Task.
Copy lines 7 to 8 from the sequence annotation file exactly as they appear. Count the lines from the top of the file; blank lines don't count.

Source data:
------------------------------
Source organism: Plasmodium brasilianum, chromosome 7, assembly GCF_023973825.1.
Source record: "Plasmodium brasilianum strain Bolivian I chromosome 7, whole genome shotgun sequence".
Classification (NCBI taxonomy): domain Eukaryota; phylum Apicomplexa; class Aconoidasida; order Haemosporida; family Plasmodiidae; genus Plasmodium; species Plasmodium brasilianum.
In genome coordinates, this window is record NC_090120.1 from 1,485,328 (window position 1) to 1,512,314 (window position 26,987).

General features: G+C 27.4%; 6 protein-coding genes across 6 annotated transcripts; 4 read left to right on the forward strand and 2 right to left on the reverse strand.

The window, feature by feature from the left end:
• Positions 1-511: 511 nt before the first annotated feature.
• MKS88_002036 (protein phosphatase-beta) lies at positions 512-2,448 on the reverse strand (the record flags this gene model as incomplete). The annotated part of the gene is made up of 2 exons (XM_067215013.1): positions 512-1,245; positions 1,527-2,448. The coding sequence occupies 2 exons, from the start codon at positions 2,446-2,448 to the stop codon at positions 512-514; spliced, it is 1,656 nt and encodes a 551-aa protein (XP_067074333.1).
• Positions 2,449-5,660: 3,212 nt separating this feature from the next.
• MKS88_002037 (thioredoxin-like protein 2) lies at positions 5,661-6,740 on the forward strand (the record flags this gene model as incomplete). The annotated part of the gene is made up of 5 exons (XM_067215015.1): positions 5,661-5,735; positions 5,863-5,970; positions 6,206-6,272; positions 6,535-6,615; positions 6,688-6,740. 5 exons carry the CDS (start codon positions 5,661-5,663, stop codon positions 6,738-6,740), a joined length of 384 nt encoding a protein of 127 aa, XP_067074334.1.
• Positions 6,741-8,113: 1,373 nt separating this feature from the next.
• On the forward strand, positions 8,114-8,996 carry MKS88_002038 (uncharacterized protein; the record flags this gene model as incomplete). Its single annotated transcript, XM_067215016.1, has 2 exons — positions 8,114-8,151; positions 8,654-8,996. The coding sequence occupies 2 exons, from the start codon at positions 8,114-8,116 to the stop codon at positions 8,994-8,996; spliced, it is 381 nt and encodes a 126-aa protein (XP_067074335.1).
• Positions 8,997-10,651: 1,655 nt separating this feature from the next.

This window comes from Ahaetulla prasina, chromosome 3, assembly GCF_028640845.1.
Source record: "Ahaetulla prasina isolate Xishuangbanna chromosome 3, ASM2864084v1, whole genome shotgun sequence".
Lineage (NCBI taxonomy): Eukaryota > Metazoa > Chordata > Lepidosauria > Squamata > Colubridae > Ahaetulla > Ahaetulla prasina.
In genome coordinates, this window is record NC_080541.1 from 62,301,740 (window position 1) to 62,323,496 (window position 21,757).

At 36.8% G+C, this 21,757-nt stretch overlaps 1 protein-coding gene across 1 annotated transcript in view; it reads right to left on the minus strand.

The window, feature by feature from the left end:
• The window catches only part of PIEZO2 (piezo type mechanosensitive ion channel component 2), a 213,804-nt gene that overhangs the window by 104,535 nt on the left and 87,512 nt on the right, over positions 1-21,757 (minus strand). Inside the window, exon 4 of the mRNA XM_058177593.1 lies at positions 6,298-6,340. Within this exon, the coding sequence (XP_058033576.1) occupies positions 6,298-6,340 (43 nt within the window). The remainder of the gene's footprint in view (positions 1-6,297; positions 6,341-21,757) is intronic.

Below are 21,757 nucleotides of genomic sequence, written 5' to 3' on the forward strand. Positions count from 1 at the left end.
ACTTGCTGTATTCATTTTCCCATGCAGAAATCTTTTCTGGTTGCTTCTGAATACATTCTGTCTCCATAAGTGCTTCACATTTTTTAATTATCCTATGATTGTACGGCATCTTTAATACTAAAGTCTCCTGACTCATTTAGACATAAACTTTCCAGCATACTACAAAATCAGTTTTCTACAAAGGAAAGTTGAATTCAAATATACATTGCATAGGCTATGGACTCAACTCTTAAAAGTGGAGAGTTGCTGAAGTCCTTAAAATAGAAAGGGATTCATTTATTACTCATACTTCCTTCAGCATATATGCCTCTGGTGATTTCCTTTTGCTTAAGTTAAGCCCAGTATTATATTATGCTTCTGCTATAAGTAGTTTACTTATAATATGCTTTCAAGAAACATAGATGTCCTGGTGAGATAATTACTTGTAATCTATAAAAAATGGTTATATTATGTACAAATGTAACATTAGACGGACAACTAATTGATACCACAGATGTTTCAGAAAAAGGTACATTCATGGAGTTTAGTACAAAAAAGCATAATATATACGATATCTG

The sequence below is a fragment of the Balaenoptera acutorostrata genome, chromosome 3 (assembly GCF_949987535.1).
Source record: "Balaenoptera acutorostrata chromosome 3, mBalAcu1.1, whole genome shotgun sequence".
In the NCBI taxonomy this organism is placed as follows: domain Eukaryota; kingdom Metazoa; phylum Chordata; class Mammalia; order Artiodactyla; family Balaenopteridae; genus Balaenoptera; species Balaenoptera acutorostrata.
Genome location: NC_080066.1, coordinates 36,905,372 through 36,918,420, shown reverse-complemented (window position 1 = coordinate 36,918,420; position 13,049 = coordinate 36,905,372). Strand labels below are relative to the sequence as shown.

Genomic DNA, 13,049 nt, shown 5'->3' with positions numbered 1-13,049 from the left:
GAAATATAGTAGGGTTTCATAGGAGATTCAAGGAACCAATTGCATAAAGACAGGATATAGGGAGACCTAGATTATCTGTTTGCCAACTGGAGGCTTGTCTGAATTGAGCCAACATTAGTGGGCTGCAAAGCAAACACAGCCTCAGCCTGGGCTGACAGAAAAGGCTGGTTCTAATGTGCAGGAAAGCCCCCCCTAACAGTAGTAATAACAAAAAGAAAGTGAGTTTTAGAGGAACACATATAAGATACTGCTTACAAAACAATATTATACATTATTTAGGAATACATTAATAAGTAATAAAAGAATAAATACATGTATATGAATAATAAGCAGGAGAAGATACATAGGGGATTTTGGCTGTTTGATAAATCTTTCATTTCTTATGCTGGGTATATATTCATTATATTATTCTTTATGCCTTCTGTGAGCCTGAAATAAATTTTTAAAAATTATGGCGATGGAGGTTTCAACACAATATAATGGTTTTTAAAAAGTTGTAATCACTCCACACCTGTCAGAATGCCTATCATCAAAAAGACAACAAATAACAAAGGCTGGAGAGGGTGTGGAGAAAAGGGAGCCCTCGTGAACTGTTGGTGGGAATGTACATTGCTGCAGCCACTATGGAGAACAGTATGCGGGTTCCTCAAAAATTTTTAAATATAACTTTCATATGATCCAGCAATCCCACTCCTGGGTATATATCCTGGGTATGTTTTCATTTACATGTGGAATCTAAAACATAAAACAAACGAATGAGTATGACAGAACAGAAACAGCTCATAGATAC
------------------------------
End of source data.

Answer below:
• Positions 1-511: 511 nt before the first annotated feature.
• MKS88_002036 (protein phosphatase-beta) lies at positions 512-2,448 on the reverse strand (the record flags this gene model as incomplete). The annotated part of the gene is made up of 2 exons (XM_067215013.1): positions 512-1,245; positions 1,527-2,448. The coding sequence occupies 2 exons, from the start codon at positions 2,446-2,448 to the stop codon at positions 512-514; spliced, it is 1,656 nt and encodes a 551-aa protein (XP_067074333.1).